Alcohol or drug abuse negatively impacts a person's behavior, physical, and mental health. It often leads to a person’s inability to stop or control their use of the addictive substance. There are many addictive drug and alcohol options to appeal to individuals’ urges to self-medicate or use consciousness-altering substances. A person with multiple risk factors for addiction can typically access a range of substance choices to satisfy those urges and may go on to struggle with addiction.
Common Addictive Drugs in the U.S.
Risk factors for addiction to one type of drug or another vary between individuals, based on a broad range of contributors. Depending on their sense of need for one drug effect or another, a person may gravitate to and become addicted to one of these or other common kinds of addictive drugs:
- Cannabis substances: marijuana, hashish, THC, or synthetics like K2 (spice)
- Opioids from opium or synthetics: heroin, morphine, codeine, methadone and oxycodone, other narcotics
- Barbiturates: sedatives: pentobarbital (Nembutal), secobarbital (Seconal), belladonna, other depressants
- Benzodiazepines: muscle relaxers, sedatives, hypnotics
- Stimulants: Methamphetamine (Meth), amphetamines, cocaine, others
Causes of Drug Addiction and Alcoholism
Substance addiction is a mental disorder that may have multiple factors contributing to its development. The primary causes of drug or alcohol use disorder include:
- Genetics: Inherited traits may slow or accelerate the addiction’s progression.
- Environment: Long exposure to the practices and attitudes of one’s family, social group, or peers may strongly encourage drug or alcohol use.
- Brain Changes: Physical addiction occurs due to repeated use of alcohol or a drug causing changes to neurons in the brain.
Risk Factors for Drug Addiction
People of all ages, occupations, and economic positions can become addicted to alcohol or drugs. But, there are some life factors that increase a person’s risk of addiction, such as:
- Family history of addiction, especially addicted parent(s) and/or sibling(s)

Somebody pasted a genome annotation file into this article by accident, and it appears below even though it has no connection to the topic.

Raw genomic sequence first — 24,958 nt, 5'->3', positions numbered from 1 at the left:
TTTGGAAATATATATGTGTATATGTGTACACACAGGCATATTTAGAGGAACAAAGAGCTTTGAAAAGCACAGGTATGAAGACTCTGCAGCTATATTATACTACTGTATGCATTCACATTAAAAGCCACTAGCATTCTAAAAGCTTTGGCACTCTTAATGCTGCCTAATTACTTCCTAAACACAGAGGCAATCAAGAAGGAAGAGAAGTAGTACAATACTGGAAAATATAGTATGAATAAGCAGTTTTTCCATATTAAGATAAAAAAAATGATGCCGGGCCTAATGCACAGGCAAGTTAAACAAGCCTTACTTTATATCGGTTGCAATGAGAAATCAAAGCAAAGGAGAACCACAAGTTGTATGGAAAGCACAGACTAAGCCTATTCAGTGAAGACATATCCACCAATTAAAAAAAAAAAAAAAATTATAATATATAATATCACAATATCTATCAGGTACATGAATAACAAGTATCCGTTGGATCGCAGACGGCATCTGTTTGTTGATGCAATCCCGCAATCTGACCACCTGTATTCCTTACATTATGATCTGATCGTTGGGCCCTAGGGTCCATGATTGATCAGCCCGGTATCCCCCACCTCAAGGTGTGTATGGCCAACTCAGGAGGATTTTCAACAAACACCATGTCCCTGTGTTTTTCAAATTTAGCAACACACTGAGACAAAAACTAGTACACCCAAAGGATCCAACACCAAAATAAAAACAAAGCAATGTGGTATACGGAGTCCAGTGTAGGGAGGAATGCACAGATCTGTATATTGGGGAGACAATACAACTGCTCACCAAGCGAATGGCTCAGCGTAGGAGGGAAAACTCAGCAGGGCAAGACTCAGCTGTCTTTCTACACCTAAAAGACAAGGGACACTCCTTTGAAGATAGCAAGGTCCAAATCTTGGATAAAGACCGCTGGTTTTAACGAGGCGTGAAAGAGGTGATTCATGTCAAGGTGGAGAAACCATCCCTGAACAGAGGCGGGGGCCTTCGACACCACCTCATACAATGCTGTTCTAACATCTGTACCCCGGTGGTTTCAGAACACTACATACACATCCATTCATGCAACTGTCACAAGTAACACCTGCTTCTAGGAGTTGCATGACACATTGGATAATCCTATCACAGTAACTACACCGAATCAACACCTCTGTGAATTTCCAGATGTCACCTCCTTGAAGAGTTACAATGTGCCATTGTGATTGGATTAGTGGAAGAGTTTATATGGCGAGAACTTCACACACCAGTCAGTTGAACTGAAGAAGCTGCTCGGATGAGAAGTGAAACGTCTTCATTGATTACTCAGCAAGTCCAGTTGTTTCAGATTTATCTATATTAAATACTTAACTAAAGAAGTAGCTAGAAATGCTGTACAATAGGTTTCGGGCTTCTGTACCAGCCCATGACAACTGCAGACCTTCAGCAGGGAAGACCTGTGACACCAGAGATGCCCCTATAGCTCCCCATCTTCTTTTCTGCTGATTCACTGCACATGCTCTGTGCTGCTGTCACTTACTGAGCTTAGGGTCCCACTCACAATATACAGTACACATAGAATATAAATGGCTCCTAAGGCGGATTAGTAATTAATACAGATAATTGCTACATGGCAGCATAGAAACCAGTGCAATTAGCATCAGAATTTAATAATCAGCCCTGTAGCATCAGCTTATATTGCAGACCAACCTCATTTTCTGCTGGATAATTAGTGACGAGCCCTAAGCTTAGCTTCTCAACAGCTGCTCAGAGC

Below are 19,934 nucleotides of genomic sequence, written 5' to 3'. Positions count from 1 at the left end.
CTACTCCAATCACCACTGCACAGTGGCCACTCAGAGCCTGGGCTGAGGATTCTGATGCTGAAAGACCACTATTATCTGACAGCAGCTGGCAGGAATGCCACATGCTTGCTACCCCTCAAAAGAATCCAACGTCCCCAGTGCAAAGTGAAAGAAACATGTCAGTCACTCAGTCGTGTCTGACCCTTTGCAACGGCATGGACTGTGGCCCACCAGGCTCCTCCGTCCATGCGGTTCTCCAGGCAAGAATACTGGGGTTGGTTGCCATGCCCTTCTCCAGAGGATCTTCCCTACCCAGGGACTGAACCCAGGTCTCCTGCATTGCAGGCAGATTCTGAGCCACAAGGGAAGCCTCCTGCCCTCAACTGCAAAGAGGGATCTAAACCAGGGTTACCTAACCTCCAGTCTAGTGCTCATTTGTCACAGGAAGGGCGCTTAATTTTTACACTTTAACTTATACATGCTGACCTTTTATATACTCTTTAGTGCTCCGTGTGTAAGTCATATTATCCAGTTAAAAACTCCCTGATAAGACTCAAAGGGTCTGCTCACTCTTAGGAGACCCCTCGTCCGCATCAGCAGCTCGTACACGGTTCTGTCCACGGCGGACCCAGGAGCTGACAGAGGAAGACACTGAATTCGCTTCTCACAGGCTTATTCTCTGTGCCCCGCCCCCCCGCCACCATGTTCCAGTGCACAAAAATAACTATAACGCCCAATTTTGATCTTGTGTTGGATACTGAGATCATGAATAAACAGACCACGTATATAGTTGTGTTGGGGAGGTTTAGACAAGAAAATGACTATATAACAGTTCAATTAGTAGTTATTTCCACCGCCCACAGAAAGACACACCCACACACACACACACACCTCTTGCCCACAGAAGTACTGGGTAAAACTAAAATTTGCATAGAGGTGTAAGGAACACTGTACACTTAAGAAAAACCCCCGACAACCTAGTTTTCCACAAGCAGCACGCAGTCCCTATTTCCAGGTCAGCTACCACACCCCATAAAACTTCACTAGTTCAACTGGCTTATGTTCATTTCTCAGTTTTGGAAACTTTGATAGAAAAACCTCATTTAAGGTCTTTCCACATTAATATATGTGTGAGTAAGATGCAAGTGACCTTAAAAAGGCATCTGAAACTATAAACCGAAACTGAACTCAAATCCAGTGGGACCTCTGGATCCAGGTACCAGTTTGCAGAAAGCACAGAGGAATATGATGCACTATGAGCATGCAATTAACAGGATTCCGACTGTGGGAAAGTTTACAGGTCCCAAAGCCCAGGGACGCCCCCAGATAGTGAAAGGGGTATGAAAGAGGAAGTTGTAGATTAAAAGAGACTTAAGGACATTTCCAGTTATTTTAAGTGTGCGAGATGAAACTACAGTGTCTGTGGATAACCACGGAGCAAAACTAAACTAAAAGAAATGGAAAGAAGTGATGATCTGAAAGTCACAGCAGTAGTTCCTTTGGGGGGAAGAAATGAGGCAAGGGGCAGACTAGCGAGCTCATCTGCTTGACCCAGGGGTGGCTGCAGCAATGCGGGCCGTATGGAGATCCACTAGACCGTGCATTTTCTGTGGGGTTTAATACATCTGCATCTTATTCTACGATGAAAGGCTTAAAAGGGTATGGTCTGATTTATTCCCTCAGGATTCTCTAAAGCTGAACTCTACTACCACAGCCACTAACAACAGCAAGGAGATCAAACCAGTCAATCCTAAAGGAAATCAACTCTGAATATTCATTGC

- Depression or other mental health disorder(s)
- Peer pressure, especially for younger people
- Lack of family supervision, support, or involvement
- Early alcohol or drug use, causing changes in a young, developing brain
- Using a highly addictive substance, such as methamphetamine or opioids
When It’s Time to See Your Doctor
Symptoms of addiction can vary by the type of drug a person is using. If substance abuse is causing you problems in your life, it’s probably time to obtain effective help. Your probability of sustaining long-term recovery is higher with professional support. See your primary care doctor or a mental health professional, or a licensed drug addiction treatment specialist.
See your healthcare professional if:
- You keep using the drug even though it has been negatively impacting your life.
- You have been demonstrating risky behavior while high or attempting to obtain a drug.
- You have experienced withdrawal symptoms when you try to stop using the drug.
Alcohol and Drug Rehab in Arizona
Renaissance Recovery Center, Gilbert, Arizona, provides drug and alcohol addiction treatment services that focus on the underlying causes leading individuals to substance addiction. We don’t just focus on stopping the substance use. This approach to rehab therapy can help significantly reduce the risk of relapse and enable you to move past self-damaging patterns and live your best life.